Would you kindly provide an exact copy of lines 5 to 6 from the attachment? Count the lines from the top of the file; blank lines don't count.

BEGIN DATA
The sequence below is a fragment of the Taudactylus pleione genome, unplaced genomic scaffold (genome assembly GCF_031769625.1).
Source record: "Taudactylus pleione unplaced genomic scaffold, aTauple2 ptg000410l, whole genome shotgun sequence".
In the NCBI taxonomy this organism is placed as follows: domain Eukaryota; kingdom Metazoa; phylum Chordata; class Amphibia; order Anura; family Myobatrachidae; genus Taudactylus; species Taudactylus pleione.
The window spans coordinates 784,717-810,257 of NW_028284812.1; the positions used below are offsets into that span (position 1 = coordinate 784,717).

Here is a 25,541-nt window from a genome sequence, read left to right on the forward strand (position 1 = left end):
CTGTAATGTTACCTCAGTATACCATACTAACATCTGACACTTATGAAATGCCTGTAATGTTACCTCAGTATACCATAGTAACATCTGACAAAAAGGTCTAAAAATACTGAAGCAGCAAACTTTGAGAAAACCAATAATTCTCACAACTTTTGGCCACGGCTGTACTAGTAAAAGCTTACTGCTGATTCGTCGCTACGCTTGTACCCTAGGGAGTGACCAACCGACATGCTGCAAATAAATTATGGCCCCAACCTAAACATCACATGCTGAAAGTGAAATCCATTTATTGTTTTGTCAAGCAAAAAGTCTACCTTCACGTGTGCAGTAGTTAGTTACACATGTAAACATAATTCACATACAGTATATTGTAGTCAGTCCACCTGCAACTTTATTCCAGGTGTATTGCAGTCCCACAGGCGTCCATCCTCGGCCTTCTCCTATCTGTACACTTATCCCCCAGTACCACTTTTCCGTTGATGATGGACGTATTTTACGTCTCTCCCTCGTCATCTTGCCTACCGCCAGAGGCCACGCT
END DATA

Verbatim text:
Here is a 25,541-nt window from a genome sequence, read left to right on the forward strand (position 1 = left end):
CTGTAATGTTACCTCAGTATACCATACTAACATCTGACACTTATGAAATGCCTGTAATGTTACCTCAGTATACCATAGTAACATCTGACAAAAAGGTCTAAAAATACTGAAGCAGCAAACTTTGAGAAAACCAATAATTCTCACAACTTTTGGCCACGGCTGTACTAGTAAAAGCTTACTGCTGATTCGTCGCTACGCTTGTACCCTAGGGAGTGACCAACCGACATGCTGCAAATAAATTATGGCCCCAACCTAAACATCACATGCTGAAAGTGAAATCCATTTATTGTTTTGTCAAGCAAAAAGTCTACCTTCACGTGTGCAGTAGTTAGTTACACATGTAAACATAATTCACATACAGTATATTGTAGTCAGTCCACCTGCAACTTTATTCCAGGTGTATTGCAGTCCCACAGGCGTCCATCCTCGGCCTTCTCCTATCTGTACACTTATCCCCCAGTACCACTTTTCCGTTGATGATGGACGTATTTTACGTCTCTCCCTCGTCATCTTGCCTACCGCCAGAGGCCACGCT